While looking around for publishers to send my work to, I stumbled on this post which is linked to in Silver Blade/Silver Pen’s submission guidelines.
I have posted about cliches before. These are one of those things (like adverbs) that editors get unjustifiably hung up on. Like first-person POV and present tense and adverbs, cliches are fine, as long as they are warranted. It is simply important to recognize why you are using these things. If you have a clear reason why your story should be in first person, go ahead and do it.
With cliches, it is important that the reason your concept ends up a cliche is not due solely to laziness and lack of creativity. You should have a reason for perpetuating a oft repeated concept. Contrary to common belief, just wanting to write a story about a farm boy with a sword and a wizard mentor is justification enough. But in understanding the risk you face in incorporating such cliches, you can force yourself to do them better (I will take cliched good writing over original drivel any day, any time). It also can motivate you to give your cliches a bit of an original twist. Maybe your wizard is a young girl instead of an old man? Maybe your sword is a trident? Things like the wise mentor and the symbolic weapon are root components of the heroic tale tradition. You don’t have to cast tradition aside because a few editors took everything they learned in Writing 101 a bit too fundamentally. Literary Terrorists, the lot of them.
That being said, having a list like this does help you see when bits of your writing are headed toward cliched areas. At that point you should give the line or the concept a second thought. Is it necessary? Is this the best way to shape the idea? If you can easily answer “yes” to these questions, keep it. If not, it might be worth attempting a change (if the attempt fails, you can always go back to the original).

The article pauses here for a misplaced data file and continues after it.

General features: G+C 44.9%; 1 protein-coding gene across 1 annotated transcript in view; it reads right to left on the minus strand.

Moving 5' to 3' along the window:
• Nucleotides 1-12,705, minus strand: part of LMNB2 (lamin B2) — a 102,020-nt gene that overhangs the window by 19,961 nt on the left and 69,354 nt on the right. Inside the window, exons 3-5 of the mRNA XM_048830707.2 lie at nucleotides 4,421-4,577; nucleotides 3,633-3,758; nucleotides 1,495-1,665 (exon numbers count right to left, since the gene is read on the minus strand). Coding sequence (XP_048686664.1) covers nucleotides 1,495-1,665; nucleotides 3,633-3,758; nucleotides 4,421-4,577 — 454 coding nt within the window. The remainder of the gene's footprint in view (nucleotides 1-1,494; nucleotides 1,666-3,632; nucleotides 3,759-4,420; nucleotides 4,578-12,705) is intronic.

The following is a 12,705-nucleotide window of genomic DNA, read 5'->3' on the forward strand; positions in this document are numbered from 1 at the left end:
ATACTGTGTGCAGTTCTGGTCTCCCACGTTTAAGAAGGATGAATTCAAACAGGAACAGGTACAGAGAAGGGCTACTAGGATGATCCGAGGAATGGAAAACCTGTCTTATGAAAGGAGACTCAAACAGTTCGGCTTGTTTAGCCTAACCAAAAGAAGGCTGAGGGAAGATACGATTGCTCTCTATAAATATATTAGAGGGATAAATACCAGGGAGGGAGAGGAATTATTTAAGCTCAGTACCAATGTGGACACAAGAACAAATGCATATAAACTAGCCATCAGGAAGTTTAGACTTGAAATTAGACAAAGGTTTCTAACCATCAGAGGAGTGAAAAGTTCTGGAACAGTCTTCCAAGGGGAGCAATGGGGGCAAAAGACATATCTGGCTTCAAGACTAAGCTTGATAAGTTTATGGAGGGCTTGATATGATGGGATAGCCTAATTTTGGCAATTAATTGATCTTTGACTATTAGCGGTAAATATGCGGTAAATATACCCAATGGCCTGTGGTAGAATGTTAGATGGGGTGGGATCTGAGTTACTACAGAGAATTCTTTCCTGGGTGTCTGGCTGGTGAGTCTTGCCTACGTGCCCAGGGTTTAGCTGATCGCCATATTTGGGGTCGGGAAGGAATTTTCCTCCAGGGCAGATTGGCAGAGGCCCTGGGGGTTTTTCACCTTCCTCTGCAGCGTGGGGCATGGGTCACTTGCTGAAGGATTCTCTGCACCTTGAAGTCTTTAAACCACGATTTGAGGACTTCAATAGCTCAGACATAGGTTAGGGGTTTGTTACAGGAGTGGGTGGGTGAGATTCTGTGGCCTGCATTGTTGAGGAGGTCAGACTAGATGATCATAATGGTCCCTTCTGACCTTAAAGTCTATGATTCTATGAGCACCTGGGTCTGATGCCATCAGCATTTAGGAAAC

I don’t agree with all of the points on this list. For example, what is wrong with “spunky/feisty/spirited heroines” or “handsome/rugged/dashing heroes”? Those are aspects that make characters heroic. Fantasy is about powerful, dominant characters. What is the alternative? Submissive heroines and boring, ugly heroes? Why the heck wouldn’t you want your heroine to be spirited? The alternative is Bella from the Twilight movies. You give me a fantasy heroine, and I will show you how she fits at least one of those three adjectives above.
Another one is Fantasy societies based off of the “Celts or Norsemen, Romans, Samurai or Spartans.” This in not a cliche, this is a key aspect of fantasy itself. Fantasy is borrowed from our own history; it always has been. How do you expect an author to create a believable world if she does not draw on what actually happened in our world? Borrowing from history is almost essential, and of course authors are going to create empires and strong cultures based on those cultures that were successful in real life. Trying to take some obscure tribal culture that failed in real life and suggest it to somehow be an empire in your work just falls logically flat. History has shown that certain types of polities work and others don’t. Using that understanding in your writing is not a cliche; it is essential.
There are certainly more points that I disagree with, but again, this is to be a guide rather than a rule. You can decide for yourself which you are willing to break and in what case.
Enough of my blabbering, here is the link to the list:
by Kathy Pulver and J. S. Burke
Inspired by the “The Grand List of Overused Science Fiction Clichés” by Jon VanSickle.
This list, like the SF list that inspired it, is intended only to list various cliches common to the fantasy genre. It is not our intention to say these ideas should never see the light of day again (though some we could do without). Rather, we’ve compiled this list to amuse and educate…READ MORE